michael jordan

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'I sent you a bunch of stuff so you don't have to wear the same outfit.'

The man who went viral in July for playing pickup basketball in head-to-toe Michael Jordan gear got a major surprise from the legend himself. 

Jeffrey Harrison, a 33-year-old man with autism from Coeur D'Alene, Idaho, first became an internet sensation after footage of him playing in Chicago Bulls regalia took off on Twitter. The Internet quickly dubbed him "CDA MJ," and another legend was born. 

Well, turns out the CDA MJ video came to the attention of Jordan himself. The Chicago Bulls star then surprised Harrison this month with a phone call, a letter, and two entire boxes of Jordan gear.

Local news station KREM first got in touch with Jordan after doing a segment on Harrison back in July. 

Harrison was obviously overjoyed at hearing from his idol but still managed to keep his cool. Jordan sounded genuinely touched as he spoke to Harrison.  

"I sent you a bunch of stuff so you don't have to wear the same outfit. You can wear anything you want to wear to go out and play basketball now," Jordan tells Harrison. 

KREM captured the phone call between Harrison and his idol, which you can watch below:


Twitter user Bubba Scarfs first posted a video of Harrison playing on the Fourth of July. Something about seeing a guy so passionate his idol that he shows up to the court in full-on Jordan regalia, complete with leg and arm band, made the crowd go wild. Harrison was in love with Jordan, and the internet was in love with Harrison.

It was one of those rare feel-good videos that appealed to everyone regardless of demographic. The Bubba Scarfs tweet promptly got more than 10 thousand retweets and was spotted by KREM.  

KREM then did a story on the local man turned social media star, and found out what the internet and other news outlets didn't notice. The local Jordan look-alike has autism, which forces him to live at home with his family and go unemployed. Even though Harrison is a regular at pick-up basketball games in Coeur-D'Alene, his autism sometimes means he doesn't get the best treatment from other players.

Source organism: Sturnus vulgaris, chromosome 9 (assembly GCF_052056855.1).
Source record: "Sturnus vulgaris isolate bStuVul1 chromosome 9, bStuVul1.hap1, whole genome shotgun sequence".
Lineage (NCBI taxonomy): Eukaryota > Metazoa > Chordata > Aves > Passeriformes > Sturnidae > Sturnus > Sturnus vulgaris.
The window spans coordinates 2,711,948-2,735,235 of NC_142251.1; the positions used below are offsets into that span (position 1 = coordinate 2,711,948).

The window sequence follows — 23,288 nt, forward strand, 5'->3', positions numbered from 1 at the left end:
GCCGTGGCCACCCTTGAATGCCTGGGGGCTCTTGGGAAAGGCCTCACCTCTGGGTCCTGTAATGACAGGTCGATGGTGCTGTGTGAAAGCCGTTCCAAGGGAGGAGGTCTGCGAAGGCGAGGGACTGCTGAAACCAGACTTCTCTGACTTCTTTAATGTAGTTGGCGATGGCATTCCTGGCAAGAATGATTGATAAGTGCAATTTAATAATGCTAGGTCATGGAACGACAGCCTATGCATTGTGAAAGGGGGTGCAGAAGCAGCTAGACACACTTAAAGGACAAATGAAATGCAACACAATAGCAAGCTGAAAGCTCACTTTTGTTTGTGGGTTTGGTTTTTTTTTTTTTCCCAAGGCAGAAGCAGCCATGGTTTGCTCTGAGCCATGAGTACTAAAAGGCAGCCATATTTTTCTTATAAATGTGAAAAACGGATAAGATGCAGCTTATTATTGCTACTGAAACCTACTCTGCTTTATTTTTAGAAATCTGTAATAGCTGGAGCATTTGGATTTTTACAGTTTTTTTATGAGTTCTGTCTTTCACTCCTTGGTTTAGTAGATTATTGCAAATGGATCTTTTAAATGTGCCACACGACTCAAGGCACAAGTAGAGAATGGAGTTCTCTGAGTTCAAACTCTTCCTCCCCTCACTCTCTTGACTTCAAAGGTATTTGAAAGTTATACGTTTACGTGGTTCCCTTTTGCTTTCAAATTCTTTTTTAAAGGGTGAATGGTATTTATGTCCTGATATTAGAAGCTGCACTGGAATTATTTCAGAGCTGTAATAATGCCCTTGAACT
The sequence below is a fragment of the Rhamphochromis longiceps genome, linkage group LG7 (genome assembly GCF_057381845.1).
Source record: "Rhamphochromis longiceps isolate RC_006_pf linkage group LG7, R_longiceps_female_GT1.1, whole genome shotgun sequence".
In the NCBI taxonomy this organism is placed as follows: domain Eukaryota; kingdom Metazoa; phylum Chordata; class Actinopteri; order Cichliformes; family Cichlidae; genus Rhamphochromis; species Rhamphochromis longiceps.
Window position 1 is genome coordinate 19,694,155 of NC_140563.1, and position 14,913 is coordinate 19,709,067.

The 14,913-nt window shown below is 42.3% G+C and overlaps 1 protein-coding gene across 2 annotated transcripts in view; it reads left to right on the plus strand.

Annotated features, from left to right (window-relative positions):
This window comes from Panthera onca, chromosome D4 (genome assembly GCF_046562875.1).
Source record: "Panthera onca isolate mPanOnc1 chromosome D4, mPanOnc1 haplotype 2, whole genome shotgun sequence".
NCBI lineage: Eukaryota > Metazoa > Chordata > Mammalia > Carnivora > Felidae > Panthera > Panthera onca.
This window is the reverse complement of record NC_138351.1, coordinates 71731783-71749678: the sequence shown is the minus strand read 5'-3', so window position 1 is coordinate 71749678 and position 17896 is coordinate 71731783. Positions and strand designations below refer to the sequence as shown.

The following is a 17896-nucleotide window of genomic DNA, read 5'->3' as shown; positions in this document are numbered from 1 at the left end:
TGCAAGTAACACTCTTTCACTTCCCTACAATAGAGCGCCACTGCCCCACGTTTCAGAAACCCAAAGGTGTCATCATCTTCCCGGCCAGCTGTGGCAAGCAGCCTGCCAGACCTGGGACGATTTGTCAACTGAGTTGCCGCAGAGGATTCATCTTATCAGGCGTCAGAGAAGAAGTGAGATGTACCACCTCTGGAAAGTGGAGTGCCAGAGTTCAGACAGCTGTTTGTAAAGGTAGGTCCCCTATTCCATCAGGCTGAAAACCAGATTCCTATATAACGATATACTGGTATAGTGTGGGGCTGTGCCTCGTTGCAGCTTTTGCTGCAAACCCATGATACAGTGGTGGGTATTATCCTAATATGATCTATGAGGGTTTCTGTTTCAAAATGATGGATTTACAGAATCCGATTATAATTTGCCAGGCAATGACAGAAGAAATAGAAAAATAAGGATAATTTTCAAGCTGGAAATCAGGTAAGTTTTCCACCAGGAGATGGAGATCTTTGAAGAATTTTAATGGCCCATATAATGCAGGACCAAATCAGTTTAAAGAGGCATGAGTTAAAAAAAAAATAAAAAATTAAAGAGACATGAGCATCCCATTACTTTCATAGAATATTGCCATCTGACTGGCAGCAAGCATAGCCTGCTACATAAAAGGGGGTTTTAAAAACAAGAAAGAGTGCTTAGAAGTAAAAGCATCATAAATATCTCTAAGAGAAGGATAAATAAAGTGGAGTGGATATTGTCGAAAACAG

Harrison told KREM that he doesn't let people's less-than-stellar behavior discourage him. Jordan encouraged Harrison in a letter to hold on to that positive attitude. 

"Continue to believe in yourself. Play hard, and always remember to enjoy the game," wrote Jordan.

Update 2:25pm CT, Aug. 14: The Daily Dot reached out to Justin Hardiman, the man behind Bubba Scarfs Twitter account who first spotted CDA MJ. Hardiman, a marketing major at Xavier University, was visiting family in Coeur D'Alene with his roommate. He and his roommate were on their way to the court to play some basketball when they spotted Harrison in his full Jordan get-up. After Hardiman posted footage he took of Harrison on Twitter, his phone died.

By the time Hardiman plugged it in, he had over 5,000 notifications on Twitter. To say he was surprised would be an understatement. Hardiman said he first shot the video to show his friends who are basketball fans. He never imagined it would take off the way it did, but certainly understands its appeal.

"Initially I think they liked [the video] because of [Harrison's] attention to detail. But as the full story of who he is came out, it was heartwarming," wrote Hardiman in a direct message.

Hardiman then asked his followers to help him track down CDA MJ, which led him and local media to Harrison's friend, Alfred Byrd.

As Byrd revealed to KREM, Harrison is not on medication for his autism and relies on basketball as both a release and for enjoyment.

Byrd stated on Twitter that he couldn't sit idly by and let his friend be made fun of. He took action and advocated for Harrison, eventually helping to get the attention of Jordan and even provide a memorable experience for the journalists who covered the story.

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